Why the benefits of the open enrollment season could cost you more this year

Don’t be surprised if you spend more time this year choosing healthcare benefits during the open enrollment season.

Between rising inflation, policy changes, and employees wanting more health care services, many people won’t click exactly the same boxes as last year.

In the past year during open enrollment — generally in the October-November time frame — people spent an average of six extra minutes making the decision, according to Aon data. This is likely to remain flat or rise this year. A recent survey by Voya Financial found that due to inflationary pressures, 70% of working individuals plan to spend more time reviewing their benefits choices during open enrollment to help make the most of their interest dollars.

Rob Grobka, CEO of Health Solutions for Voya Financial, said many people are making benefits decisions based on what they can afford, and inflation could be a game changer. “It hits families’ wallets,” he said.

Here are five tips for navigating this year’s open enrollment season.

Expect to pay more for healthcare in 2022

Some companies see insurance companies raise health care premiums by 30% or 40%, according to Stacey Edgar, co-founder and CEO of Venteur, which helps employers choose health benefit offerings. She said some employers will absorb this extra cost, but others will pass it on to employees. This can either be at higher monthly installments, or through higher out-of-pocket costs.

Employees in 2022 contribute about $4,412 to health care coverage, up 2.6% from $4,302 in 2021, according to Aon. Much of this increase is due to increases in what employees pay out of their own pockets. Aon said employees in 2022 will pay $1,892 in petty cash, up 5.2% from $1,798 in 2021.

The pandemic and the job market play a bigger role

There are a lot of options and complications that cannot be bypassed during the open enrollment process. This is especially true now, as many companies have increased benefits offerings in response to the pandemic and to attract and retain top talent, amid the hiring crisis. It’s also important because as the cost of health care rises, even small changes in benefits can make a meaningful difference to an individual or family’s finances.

This is especially true if something changes regarding your health or the health of a family member, Edgar said. Be sure, for example, to pay special attention to changes in the cost of co-payments, emergency room visits, hospitalizations and prescribed medications, all of which can add up. This advice applies equally to people accessing a federal or state market for health care benefits, said Kristen Anderson, co-founder and CEO of Catch, a producer of personal payroll and benefits for the self-employed.

Consumers are advised to update the federal or state market application, beginning November 1, with projected income and household information. They must then compare their current plan with what is available for 2023 and select an appropriate plan within the required time frame. They must go through this process, even if they have selected the option to re-enroll and think they may want to keep the same plan for 2023, according to HealthCare.gov.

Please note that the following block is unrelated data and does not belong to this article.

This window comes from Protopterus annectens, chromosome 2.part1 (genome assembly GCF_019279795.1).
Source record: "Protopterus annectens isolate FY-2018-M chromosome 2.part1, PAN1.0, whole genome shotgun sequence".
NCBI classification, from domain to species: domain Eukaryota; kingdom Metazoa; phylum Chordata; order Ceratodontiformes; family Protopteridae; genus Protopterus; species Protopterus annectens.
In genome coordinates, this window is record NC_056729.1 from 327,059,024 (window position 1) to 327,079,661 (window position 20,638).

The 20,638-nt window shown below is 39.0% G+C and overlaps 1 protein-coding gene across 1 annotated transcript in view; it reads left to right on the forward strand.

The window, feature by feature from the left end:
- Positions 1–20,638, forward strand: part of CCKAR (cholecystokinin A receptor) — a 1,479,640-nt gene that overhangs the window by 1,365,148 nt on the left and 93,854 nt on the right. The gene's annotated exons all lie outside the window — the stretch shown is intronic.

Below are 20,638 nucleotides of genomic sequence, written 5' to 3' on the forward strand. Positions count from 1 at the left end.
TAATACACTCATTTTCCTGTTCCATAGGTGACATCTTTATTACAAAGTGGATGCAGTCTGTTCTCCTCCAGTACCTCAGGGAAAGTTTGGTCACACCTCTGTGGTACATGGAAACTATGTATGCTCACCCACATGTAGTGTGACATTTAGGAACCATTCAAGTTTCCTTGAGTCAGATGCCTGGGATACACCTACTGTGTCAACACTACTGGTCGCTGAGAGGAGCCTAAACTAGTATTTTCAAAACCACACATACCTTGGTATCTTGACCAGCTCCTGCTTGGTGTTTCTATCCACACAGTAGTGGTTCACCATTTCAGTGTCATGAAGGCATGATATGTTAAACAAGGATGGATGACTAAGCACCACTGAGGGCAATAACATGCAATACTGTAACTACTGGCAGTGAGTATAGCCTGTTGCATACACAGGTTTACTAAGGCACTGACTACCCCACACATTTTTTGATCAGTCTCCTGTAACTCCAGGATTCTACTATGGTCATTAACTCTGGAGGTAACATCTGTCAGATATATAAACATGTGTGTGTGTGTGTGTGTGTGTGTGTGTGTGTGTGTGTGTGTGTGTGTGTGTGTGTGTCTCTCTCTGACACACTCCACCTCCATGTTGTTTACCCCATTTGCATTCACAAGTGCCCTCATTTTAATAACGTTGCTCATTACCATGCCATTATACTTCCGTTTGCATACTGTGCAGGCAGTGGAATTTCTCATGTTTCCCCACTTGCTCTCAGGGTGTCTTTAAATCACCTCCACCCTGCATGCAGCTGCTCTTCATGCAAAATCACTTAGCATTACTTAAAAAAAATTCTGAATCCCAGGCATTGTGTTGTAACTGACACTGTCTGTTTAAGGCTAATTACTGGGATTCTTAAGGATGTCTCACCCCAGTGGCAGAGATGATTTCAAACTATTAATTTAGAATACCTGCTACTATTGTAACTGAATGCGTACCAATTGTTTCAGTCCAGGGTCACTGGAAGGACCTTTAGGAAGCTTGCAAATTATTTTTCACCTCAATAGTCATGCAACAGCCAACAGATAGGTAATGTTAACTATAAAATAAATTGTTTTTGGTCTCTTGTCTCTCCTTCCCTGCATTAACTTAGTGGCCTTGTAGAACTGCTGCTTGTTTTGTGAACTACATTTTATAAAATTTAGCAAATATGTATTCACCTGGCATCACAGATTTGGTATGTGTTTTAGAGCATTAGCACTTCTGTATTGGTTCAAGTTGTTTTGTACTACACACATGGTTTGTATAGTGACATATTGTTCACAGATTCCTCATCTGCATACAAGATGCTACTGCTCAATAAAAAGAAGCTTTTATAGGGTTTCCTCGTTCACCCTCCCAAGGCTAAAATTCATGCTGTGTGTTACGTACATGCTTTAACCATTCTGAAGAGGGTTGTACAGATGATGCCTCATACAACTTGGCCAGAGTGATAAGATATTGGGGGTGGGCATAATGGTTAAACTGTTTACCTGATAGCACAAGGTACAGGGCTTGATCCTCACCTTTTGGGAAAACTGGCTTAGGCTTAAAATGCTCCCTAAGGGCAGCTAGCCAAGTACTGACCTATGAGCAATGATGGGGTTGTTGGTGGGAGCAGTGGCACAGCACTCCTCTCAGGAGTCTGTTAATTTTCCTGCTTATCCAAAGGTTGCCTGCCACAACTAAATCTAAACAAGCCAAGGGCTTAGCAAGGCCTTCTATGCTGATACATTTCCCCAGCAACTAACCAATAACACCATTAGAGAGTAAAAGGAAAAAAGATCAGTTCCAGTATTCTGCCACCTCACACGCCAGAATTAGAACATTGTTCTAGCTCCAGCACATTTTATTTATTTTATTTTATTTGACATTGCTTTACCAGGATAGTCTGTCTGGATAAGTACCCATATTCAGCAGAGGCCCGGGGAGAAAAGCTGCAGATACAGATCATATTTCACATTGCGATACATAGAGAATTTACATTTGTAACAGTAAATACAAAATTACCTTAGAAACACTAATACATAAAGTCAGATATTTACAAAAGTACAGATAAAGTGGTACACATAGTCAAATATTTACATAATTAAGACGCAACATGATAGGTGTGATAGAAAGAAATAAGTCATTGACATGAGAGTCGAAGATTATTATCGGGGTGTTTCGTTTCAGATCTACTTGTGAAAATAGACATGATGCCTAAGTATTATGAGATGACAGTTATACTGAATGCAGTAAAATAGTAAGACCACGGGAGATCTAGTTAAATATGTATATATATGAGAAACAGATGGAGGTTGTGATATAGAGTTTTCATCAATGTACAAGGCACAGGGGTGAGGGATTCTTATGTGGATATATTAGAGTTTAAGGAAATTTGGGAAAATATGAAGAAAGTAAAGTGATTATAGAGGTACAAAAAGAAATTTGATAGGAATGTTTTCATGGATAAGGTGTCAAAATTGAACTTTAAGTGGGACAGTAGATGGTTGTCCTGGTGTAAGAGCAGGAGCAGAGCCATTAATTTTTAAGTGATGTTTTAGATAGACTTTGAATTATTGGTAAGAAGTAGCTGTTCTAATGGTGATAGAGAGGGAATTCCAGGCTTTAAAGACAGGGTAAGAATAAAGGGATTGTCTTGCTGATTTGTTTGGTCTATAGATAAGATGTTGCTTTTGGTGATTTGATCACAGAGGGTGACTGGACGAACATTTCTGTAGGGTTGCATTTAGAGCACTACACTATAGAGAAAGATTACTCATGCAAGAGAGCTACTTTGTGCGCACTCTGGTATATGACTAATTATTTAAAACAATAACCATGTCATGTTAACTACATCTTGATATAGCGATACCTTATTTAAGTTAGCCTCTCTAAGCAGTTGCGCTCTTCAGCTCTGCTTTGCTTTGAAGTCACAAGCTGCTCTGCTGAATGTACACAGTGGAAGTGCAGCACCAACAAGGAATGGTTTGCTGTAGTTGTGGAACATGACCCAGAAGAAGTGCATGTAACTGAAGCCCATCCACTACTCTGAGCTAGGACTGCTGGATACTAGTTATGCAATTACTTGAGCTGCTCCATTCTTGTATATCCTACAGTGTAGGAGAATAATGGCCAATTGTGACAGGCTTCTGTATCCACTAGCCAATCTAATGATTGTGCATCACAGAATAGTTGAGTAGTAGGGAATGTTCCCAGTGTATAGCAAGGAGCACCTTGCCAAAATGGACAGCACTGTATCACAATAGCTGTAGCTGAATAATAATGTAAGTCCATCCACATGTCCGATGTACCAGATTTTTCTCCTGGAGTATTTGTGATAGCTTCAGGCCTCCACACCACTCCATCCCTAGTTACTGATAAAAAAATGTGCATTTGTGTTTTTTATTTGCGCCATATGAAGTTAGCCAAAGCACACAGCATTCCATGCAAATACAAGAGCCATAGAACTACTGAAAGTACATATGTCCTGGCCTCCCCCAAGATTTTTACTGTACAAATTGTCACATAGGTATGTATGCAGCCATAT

Watch out for gaps in health coverage

Typically, when employees prepare for open enrollment, they spend most of their time focusing on core workplace benefits: medicine, dentistry, and vision, according to Voya Financial. While these benefits are important, many workers often have gaps covered.

Voluntary benefits offered through an employer can provide additional protection. They include hospital indemnity insurance, critical illness coverage, and accident insurance. These coverages are relatively inexpensive, and generally cost less than $5 per week for employees, said Danny McCauley, senior vice president and customer experience leader for the Consumer Benefits Solutions team at Aon.

Employers may have added other benefits to their lineup in an effort to attract and retain high-quality employees. These include student loan repayment benefits and emergency savings support.

“Make sure you think about every benefit your employer offers,” McCauley said.

Do not overlook group life insurance provided by your employer

Life insurance sales soared in 2021, as the pandemic caused many people to think about their mortality rate. After record policy sales growth in 2021, policy sales fell 9% in the first six months of 2022, according to industry research firm Limra. Limra said this likely reflects cautionary spending cuts due to inflation and other factors.

However, group life insurance may be important, especially for people with serious medical conditions who may not qualify for individual life insurance or who cannot afford premiums on an individual policy. In many cases, group life does not require a medical exam, and the policy may be transferable if the employee changes companies. Spouses or children may also be eligible.

Use the self-help tools available

McCauley recommends that employees take advantage of employer-provided resources designed to help them choose benefits. This can include webinars, built-in support tools, and dedicated benefits professionals. There are also free resources on HealthCare.gov and state-operated marketplaces to help consumers with their health care coverage decisions.

“This year it’s more about what’s the right choice – not just a choice,” McCauley said.

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